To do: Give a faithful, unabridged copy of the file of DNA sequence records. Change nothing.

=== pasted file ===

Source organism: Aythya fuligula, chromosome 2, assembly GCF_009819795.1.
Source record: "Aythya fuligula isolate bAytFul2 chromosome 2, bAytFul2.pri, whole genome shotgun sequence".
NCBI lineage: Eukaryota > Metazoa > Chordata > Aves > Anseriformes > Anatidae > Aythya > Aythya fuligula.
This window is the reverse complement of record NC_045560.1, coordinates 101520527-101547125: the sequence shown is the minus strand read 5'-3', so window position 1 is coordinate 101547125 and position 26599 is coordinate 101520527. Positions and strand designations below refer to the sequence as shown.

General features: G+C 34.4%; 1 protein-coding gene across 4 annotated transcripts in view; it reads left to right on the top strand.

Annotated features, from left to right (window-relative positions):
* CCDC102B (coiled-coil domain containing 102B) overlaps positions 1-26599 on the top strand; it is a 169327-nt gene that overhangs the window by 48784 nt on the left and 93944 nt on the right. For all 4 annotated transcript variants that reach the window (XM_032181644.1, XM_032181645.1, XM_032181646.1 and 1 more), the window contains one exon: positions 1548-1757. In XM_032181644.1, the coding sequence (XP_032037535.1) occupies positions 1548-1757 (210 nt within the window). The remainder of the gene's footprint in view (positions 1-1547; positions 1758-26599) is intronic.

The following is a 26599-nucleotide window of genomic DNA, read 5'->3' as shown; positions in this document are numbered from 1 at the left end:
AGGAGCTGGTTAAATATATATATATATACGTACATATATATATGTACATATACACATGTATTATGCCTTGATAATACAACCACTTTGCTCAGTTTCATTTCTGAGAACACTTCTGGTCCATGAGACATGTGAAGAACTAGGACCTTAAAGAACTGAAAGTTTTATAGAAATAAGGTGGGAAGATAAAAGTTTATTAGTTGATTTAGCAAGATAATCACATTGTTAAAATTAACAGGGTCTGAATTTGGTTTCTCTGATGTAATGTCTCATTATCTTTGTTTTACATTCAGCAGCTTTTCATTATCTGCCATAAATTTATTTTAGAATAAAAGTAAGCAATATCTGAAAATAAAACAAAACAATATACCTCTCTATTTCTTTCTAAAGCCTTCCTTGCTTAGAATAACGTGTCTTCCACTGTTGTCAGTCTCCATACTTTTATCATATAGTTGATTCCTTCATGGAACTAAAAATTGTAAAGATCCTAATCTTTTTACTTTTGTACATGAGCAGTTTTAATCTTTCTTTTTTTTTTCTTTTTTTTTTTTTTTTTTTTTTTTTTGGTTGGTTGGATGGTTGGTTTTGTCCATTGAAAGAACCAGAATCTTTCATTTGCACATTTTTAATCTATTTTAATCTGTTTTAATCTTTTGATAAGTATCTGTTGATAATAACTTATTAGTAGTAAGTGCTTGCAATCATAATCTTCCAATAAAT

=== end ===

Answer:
Source organism: Aythya fuligula, chromosome 2, assembly GCF_009819795.1.
Source record: "Aythya fuligula isolate bAytFul2 chromosome 2, bAytFul2.pri, whole genome shotgun sequence".
NCBI lineage: Eukaryota > Metazoa > Chordata > Aves > Anseriformes > Anatidae > Aythya > Aythya fuligula.
This window is the reverse complement of record NC_045560.1, coordinates 101520527-101547125: the sequence shown is the minus strand read 5'-3', so window position 1 is coordinate 101547125 and position 26599 is coordinate 101520527. Positions and strand designations below refer to the sequence as shown.

General features: G+C 34.4%; 1 protein-coding gene across 4 annotated transcripts in view; it reads left to right on the top strand.

Annotated features, from left to right (window-relative positions):
* CCDC102B (coiled-coil domain containing 102B) overlaps positions 1-26599 on the top strand; it is a 169327-nt gene that overhangs the window by 48784 nt on the left and 93944 nt on the right. For all 4 annotated transcript variants that reach the window (XM_032181644.1, XM_032181645.1, XM_032181646.1 and 1 more), the window contains one exon: positions 1548-1757. In XM_032181644.1, the coding sequence (XP_032037535.1) occupies positions 1548-1757 (210 nt within the window). The remainder of the gene's footprint in view (positions 1-1547; positions 1758-26599) is intronic.

The following is a 26599-nucleotide window of genomic DNA, read 5'->3' as shown; positions in this document are numbered from 1 at the left end:
AGGAGCTGGTTAAATATATATATATATACGTACATATATATATGTACATATACACATGTATTATGCCTTGATAATACAACCACTTTGCTCAGTTTCATTTCTGAGAACACTTCTGGTCCATGAGACATGTGAAGAACTAGGACCTTAAAGAACTGAAAGTTTTATAGAAATAAGGTGGGAAGATAAAAGTTTATTAGTTGATTTAGCAAGATAATCACATTGTTAAAATTAACAGGGTCTGAATTTGGTTTCTCTGATGTAATGTCTCATTATCTTTGTTTTACATTCAGCAGCTTTTCATTATCTGCCATAAATTTATTTTAGAATAAAAGTAAGCAATATCTGAAAATAAAACAAAACAATATACCTCTCTATTTCTTTCTAAAGCCTTCCTTGCTTAGAATAACGTGTCTTCCACTGTTGTCAGTCTCCATACTTTTATCATATAGTTGATTCCTTCATGGAACTAAAAATTGTAAAGATCCTAATCTTTTTACTTTTGTACATGAGCAGTTTTAATCTTTCTTTTTTTTTTCTTTTTTTTTTTTTTTTTTTTTTTTTTGGTTGGTTGGATGGTTGGTTTTGTCCATTGAAAGAACCAGAATCTTTCATTTGCACATTTTTAATCTATTTTAATCTGTTTTAATCTTTTGATAAGTATCTGTTGATAATAACTTATTAGTAGTAAGTGCTTGCAATCATAATCTTCCAATAAAT